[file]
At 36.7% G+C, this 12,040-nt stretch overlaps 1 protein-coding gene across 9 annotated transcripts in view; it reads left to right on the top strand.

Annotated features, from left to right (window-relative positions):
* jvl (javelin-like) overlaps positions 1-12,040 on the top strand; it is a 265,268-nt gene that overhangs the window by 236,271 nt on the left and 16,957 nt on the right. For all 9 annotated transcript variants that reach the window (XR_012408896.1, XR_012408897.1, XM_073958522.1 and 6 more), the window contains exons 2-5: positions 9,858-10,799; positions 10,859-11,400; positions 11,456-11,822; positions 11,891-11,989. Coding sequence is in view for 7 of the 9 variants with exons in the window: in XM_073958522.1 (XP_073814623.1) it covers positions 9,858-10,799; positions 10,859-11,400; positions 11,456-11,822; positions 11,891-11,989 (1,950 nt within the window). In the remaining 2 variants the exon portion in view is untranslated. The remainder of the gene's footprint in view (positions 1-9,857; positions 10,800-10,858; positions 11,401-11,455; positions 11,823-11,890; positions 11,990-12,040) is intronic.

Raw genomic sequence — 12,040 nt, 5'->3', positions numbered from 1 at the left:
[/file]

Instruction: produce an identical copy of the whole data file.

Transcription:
At 36.7% G+C, this 12,040-nt stretch overlaps 1 protein-coding gene across 9 annotated transcripts in view; it reads left to right on the top strand.

Annotated features, from left to right (window-relative positions):
* jvl (javelin-like) overlaps positions 1-12,040 on the top strand; it is a 265,268-nt gene that overhangs the window by 236,271 nt on the left and 16,957 nt on the right. For all 9 annotated transcript variants that reach the window (XR_012408896.1, XR_012408897.1, XM_073958522.1 and 6 more), the window contains exons 2-5: positions 9,858-10,799; positions 10,859-11,400; positions 11,456-11,822; positions 11,891-11,989. Coding sequence is in view for 7 of the 9 variants with exons in the window: in XM_073958522.1 (XP_073814623.1) it covers positions 9,858-10,799; positions 10,859-11,400; positions 11,456-11,822; positions 11,891-11,989 (1,950 nt within the window). In the remaining 2 variants the exon portion in view is untranslated. The remainder of the gene's footprint in view (positions 1-9,857; positions 10,800-10,858; positions 11,401-11,455; positions 11,823-11,890; positions 11,990-12,040) is intronic.

Raw genomic sequence — 12,040 nt, 5'->3', positions numbered from 1 at the left: